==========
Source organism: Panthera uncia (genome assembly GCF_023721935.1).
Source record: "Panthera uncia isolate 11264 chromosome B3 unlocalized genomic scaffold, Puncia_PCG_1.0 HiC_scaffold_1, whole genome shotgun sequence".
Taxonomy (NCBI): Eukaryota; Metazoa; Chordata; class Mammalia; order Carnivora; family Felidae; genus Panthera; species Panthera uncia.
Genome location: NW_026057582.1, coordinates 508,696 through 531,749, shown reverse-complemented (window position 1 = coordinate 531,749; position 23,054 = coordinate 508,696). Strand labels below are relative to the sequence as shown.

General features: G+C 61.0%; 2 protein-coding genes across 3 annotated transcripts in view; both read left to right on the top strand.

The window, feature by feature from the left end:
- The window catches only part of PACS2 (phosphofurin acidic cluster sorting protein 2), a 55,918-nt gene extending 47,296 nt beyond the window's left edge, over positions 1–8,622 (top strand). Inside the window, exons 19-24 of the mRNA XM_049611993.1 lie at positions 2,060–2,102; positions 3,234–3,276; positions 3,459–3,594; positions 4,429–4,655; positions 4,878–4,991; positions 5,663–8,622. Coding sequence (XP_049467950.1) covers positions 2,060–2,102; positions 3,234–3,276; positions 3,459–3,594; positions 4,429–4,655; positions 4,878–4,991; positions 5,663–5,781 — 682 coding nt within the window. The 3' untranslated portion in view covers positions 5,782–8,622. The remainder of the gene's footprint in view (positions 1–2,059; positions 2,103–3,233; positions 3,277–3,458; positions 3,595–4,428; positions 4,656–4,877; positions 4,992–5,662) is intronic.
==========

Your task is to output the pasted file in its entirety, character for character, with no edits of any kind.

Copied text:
Source organism: Panthera uncia (genome assembly GCF_023721935.1).
Source record: "Panthera uncia isolate 11264 chromosome B3 unlocalized genomic scaffold, Puncia_PCG_1.0 HiC_scaffold_1, whole genome shotgun sequence".
Taxonomy (NCBI): Eukaryota; Metazoa; Chordata; class Mammalia; order Carnivora; family Felidae; genus Panthera; species Panthera uncia.
Genome location: NW_026057582.1, coordinates 508,696 through 531,749, shown reverse-complemented (window position 1 = coordinate 531,749; position 23,054 = coordinate 508,696). Strand labels below are relative to the sequence as shown.

General features: G+C 61.0%; 2 protein-coding genes across 3 annotated transcripts in view; both read left to right on the top strand.

The window, feature by feature from the left end:
- The window catches only part of PACS2 (phosphofurin acidic cluster sorting protein 2), a 55,918-nt gene extending 47,296 nt beyond the window's left edge, over positions 1–8,622 (top strand). Inside the window, exons 19-24 of the mRNA XM_049611993.1 lie at positions 2,060–2,102; positions 3,234–3,276; positions 3,459–3,594; positions 4,429–4,655; positions 4,878–4,991; positions 5,663–8,622. Coding sequence (XP_049467950.1) covers positions 2,060–2,102; positions 3,234–3,276; positions 3,459–3,594; positions 4,429–4,655; positions 4,878–4,991; positions 5,663–5,781 — 682 coding nt within the window. The 3' untranslated portion in view covers positions 5,782–8,622. The remainder of the gene's footprint in view (positions 1–2,059; positions 2,103–3,233; positions 3,277–3,458; positions 3,595–4,428; positions 4,656–4,877; positions 4,992–5,662) is intronic.